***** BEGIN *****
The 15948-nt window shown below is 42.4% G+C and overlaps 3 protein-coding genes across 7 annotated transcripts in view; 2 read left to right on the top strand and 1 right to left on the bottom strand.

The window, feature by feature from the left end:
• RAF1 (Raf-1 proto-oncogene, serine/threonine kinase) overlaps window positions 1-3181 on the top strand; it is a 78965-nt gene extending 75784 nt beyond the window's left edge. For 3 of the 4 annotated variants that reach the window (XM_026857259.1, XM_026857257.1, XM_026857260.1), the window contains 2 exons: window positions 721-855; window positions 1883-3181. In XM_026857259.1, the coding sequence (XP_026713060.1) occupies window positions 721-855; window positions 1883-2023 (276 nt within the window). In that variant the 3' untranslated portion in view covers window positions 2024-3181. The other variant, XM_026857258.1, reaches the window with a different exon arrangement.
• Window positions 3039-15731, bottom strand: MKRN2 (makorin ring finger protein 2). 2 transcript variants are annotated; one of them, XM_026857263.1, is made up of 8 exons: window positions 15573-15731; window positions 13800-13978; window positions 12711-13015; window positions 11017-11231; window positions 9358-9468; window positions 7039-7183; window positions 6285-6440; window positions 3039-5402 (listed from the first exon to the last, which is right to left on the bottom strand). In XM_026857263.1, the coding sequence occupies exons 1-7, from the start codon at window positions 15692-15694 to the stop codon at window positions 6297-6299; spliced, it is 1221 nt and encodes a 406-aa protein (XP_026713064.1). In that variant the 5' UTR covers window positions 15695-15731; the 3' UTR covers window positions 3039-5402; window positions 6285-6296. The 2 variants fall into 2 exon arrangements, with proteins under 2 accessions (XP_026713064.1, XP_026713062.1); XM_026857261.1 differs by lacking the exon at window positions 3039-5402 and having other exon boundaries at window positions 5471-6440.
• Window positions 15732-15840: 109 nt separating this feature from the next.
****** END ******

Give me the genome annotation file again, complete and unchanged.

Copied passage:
The 15948-nt window shown below is 42.4% G+C and overlaps 3 protein-coding genes across 7 annotated transcripts in view; 2 read left to right on the top strand and 1 right to left on the bottom strand.

The window, feature by feature from the left end:
• RAF1 (Raf-1 proto-oncogene, serine/threonine kinase) overlaps window positions 1-3181 on the top strand; it is a 78965-nt gene extending 75784 nt beyond the window's left edge. For 3 of the 4 annotated variants that reach the window (XM_026857259.1, XM_026857257.1, XM_026857260.1), the window contains 2 exons: window positions 721-855; window positions 1883-3181. In XM_026857259.1, the coding sequence (XP_026713060.1) occupies window positions 721-855; window positions 1883-2023 (276 nt within the window). In that variant the 3' untranslated portion in view covers window positions 2024-3181. The other variant, XM_026857258.1, reaches the window with a different exon arrangement.
• Window positions 3039-15731, bottom strand: MKRN2 (makorin ring finger protein 2). 2 transcript variants are annotated; one of them, XM_026857263.1, is made up of 8 exons: window positions 15573-15731; window positions 13800-13978; window positions 12711-13015; window positions 11017-11231; window positions 9358-9468; window positions 7039-7183; window positions 6285-6440; window positions 3039-5402 (listed from the first exon to the last, which is right to left on the bottom strand). In XM_026857263.1, the coding sequence occupies exons 1-7, from the start codon at window positions 15692-15694 to the stop codon at window positions 6297-6299; spliced, it is 1221 nt and encodes a 406-aa protein (XP_026713064.1). In that variant the 5' UTR covers window positions 15695-15731; the 3' UTR covers window positions 3039-5402; window positions 6285-6296. The 2 variants fall into 2 exon arrangements, with proteins under 2 accessions (XP_026713064.1, XP_026713062.1); XM_026857261.1 differs by lacking the exon at window positions 3039-5402 and having other exon boundaries at window positions 5471-6440.
• Window positions 15732-15840: 109 nt separating this feature from the next.